As Ole Gunnar Solskjaer and the Manchester United squad returned to training this week, the message was very much of a fresh start; of drawing a line for the rest of the season. The break did most good.
The England group are more content. Those left behind got some decent work in.
That’s only most of the squad, though. Cristiano Ronaldo’s mood of disgruntlement continued, as his Portugal team conceded a calamitous late goal against Serbia to lose their last group qualifier and an automatic place at the World Cup.
It won’t exactly calm him. Ronaldo has been complaining to former United teammates about how things have been going under Solskjaer and naturally comparing them to the good old days. Some sources put it more bluntly. “He’s just pissed off.” On the other side, Solskjaer himself has been talking to Roy Keane. This is one other reason the Corkman gets so worked up as a pundit, on behalf of his friend.
They could all do with the balm of better results. Given that there is a fair argument Ronaldo has become perhaps the most powerful football figure at the club, he could similarly do with the endorphin rush of a few easy goals.
It is why the arrival of one of the Premier League’s more forgiving fixtures, away to Claudio Ranieri’s Watford, might be good timing. Then again, so much of Solskjaer’s tenure – right down to when and how Ronaldo was signed – is an illustration of the importance of timing in football.
That is mostly because the United board pretty much know this has run its course. If the right manager was available, they would probably have moved. But that sums up the problem. The right manager – including some of those they would want now – was available at several different points over Solskjaer’s tenure. His three years in the job have overlapped with periods when Thomas Tuchel, Mauricio Pochettino, Julian Nagelsmann and Antonio Conte were either out of work or changing jobs.
It should be acknowledged United were almost completely 100 per cent committed to Solskjaer throughout that period. The only time the hierarchy came anywhere close to considering something else was in October 2020, after they lost 6-1 to Tottenham Hotspur and Pochettino sat out of work but was so prominent in the background. United sources insist there was no official contact with the Argentine. Either way, if the situation was the same now, it feels likely they would have acted.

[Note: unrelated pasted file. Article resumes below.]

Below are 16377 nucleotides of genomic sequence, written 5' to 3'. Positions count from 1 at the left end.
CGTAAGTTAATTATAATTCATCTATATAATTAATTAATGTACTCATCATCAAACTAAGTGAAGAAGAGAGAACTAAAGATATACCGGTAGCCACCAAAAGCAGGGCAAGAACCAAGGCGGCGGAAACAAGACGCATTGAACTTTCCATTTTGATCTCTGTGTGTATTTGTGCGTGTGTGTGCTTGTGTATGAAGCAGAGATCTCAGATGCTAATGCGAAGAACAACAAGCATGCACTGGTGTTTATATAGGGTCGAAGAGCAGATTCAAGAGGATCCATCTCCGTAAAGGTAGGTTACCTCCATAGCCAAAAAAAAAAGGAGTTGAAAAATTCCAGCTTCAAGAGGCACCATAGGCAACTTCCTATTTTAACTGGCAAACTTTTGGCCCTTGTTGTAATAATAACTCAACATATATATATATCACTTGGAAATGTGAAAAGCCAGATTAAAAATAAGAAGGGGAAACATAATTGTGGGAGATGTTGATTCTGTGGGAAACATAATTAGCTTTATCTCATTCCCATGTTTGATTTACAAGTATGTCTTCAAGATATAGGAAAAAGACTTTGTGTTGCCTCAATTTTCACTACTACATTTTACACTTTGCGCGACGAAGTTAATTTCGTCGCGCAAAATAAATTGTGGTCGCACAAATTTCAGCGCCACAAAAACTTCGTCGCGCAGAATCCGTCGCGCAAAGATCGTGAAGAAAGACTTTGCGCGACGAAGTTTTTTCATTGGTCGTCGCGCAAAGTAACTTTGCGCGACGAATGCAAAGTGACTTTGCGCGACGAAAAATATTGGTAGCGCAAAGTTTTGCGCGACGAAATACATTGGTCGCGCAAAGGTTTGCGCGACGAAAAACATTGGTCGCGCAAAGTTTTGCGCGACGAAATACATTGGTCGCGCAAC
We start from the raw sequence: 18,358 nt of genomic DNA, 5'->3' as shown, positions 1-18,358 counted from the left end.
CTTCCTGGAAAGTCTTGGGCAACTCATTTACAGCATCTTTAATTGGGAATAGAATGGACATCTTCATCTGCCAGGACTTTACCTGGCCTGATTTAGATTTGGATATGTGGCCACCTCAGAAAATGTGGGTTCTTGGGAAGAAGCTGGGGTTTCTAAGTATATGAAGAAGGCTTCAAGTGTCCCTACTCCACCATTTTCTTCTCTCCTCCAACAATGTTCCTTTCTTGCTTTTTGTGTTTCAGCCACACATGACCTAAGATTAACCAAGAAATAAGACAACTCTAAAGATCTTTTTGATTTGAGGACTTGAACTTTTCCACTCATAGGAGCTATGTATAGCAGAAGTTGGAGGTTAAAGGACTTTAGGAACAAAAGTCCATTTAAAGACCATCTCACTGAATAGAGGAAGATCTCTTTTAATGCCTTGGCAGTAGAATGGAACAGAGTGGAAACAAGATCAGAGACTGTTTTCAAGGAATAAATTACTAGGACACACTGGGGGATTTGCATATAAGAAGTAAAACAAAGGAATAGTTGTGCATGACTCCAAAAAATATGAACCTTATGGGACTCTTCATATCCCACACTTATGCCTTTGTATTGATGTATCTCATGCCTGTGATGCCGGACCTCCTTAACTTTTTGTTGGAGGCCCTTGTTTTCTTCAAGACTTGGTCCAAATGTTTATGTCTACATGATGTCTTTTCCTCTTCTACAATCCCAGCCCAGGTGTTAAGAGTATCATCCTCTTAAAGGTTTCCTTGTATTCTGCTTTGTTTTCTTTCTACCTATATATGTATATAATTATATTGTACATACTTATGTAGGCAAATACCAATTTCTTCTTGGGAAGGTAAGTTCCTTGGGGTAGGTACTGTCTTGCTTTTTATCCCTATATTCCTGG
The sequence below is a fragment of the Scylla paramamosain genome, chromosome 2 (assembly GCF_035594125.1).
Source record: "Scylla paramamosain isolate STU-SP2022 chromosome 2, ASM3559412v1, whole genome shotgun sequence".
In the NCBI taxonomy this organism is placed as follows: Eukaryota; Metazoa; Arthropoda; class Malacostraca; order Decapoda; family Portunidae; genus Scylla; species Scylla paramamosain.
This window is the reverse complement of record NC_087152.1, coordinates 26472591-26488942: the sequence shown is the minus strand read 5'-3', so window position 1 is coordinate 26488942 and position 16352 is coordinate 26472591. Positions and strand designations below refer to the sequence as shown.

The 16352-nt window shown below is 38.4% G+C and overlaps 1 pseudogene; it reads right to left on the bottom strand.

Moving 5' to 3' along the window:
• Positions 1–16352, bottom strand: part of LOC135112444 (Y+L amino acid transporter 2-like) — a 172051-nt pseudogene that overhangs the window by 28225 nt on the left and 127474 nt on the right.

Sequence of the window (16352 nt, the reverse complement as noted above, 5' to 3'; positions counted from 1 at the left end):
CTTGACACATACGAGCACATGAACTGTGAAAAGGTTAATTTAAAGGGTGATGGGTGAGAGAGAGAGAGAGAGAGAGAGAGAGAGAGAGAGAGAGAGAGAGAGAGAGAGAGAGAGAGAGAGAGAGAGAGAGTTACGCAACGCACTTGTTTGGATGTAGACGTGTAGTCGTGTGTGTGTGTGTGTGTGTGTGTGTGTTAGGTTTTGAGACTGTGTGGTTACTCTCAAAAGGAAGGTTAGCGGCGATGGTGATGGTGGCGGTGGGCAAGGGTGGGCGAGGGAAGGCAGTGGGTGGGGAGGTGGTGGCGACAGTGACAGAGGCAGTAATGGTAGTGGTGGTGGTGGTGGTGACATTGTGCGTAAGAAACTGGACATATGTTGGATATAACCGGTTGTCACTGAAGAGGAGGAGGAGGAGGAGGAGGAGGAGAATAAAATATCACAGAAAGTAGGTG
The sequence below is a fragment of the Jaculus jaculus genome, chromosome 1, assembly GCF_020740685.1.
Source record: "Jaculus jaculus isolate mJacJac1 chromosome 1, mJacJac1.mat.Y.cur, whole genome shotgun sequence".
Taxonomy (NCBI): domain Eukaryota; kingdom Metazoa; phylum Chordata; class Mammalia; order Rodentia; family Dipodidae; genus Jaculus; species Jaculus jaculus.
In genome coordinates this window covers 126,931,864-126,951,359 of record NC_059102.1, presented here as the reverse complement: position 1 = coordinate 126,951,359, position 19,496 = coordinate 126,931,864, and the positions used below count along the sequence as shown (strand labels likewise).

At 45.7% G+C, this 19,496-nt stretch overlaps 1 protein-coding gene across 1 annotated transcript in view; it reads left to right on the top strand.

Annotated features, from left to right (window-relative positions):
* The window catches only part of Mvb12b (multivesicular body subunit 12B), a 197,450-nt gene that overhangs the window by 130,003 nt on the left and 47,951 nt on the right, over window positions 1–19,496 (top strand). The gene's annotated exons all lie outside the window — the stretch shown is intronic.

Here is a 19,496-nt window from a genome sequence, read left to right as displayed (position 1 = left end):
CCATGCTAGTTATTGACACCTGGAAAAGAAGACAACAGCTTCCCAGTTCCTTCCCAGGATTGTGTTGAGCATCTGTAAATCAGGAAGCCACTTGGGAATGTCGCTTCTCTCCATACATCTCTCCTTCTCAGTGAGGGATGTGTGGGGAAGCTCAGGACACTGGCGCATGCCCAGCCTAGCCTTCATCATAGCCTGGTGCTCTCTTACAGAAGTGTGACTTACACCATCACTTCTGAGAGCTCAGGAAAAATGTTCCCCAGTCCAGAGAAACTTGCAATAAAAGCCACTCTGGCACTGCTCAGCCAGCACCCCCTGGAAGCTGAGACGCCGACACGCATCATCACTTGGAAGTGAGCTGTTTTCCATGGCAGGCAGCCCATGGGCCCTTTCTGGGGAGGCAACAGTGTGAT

That alone points to the lack of decisiveness and football expertise at board level. Compare that to one of the clubs that have outstripped them over the last few years, like Liverpool. Brendan Rodgers was still doing a broadly acceptable job in October 2015 but the executive abruptly replaced him because they knew Jurgen Klopp was available and that it was in the best interests of the club to make the decision.
They also knew what most in football have long realised: the price of indecision. It helps explain the series of managerial sackings in the last two weeks. “That’s the trouble with football,” one well-placed source who works at the top of the game says. “If you delay, you lose options, and four can become two, or even none.”
That is the situation in which United now find themselves, paralysed by indecision. Most of what has been circulated in the last few weeks remains true. Solskjaer is mostly still in a job because they don’t have a viable replacement. Ed Woodward is said to be “enchanted” by the idea of a Zinedine Zidane, or a Diego Simeone – in other words, the big Champions League managers – but knows they are out of the question. Erik ten Hag and Pochettino are possibly available at the end of the season, but not before. United would prefer not to go with an interim, since there are no viable candidates there either. Ralf Rangnick is currently seen as too demanding, right up to the belief he’d want an upstairs role afterwards.
That just leaves Solskjaer there, in charge of a squad who mostly like him but have long realised a change could be for the best, and the club dependent on the team holding steady enough.
There was a subtle shift to Woodward’s language in the comments accompanying the latest accounts. Whereas United were “more confident than ever” that they were “on the right track” under Solskjaer seven weeks ago, they are now just “determined” to bring success with the Norwegian. That determination will ultimately be dictated by results.
If there is further tailspin, United might be bounced into a decision they don’t really want to make or a manager they don’t necessarily see as the best possible option. It could see a move for Brendan Rodgers, who is not currently seen as a genuine candidate. That is where a fixture like Watford and the timing of the calendar is even more relevant.
The hope is that it can be another game where United calm things down, and build confidence again. That is precisely what happened with the trip to Tottenham Hotspur for Nuno Espirito Santo’s last game. A more settled United should then be able to bring their quality to bear against both Villarreal and Young Boys in the Champions League group. If that is the case, qualification for the last 16 and keeping their heads above water in the league at least looks a lot better.
But what if it goes the other way? If United’s generally poor form leads them to struggle against Watford, and continue their troubles in the Champions League, it would prove exactly the wrong time to have these fixtures. That’s because a United squad of this calibre should win these games even in poor form.
The Old Trafford powers are desperate that Solskjaer at least sees them into the last 16 of the Champions League. If not, it will be impossible for even them to deny his time is up. Solskjaer badly needed this break. He now needs a breakthrough in performance.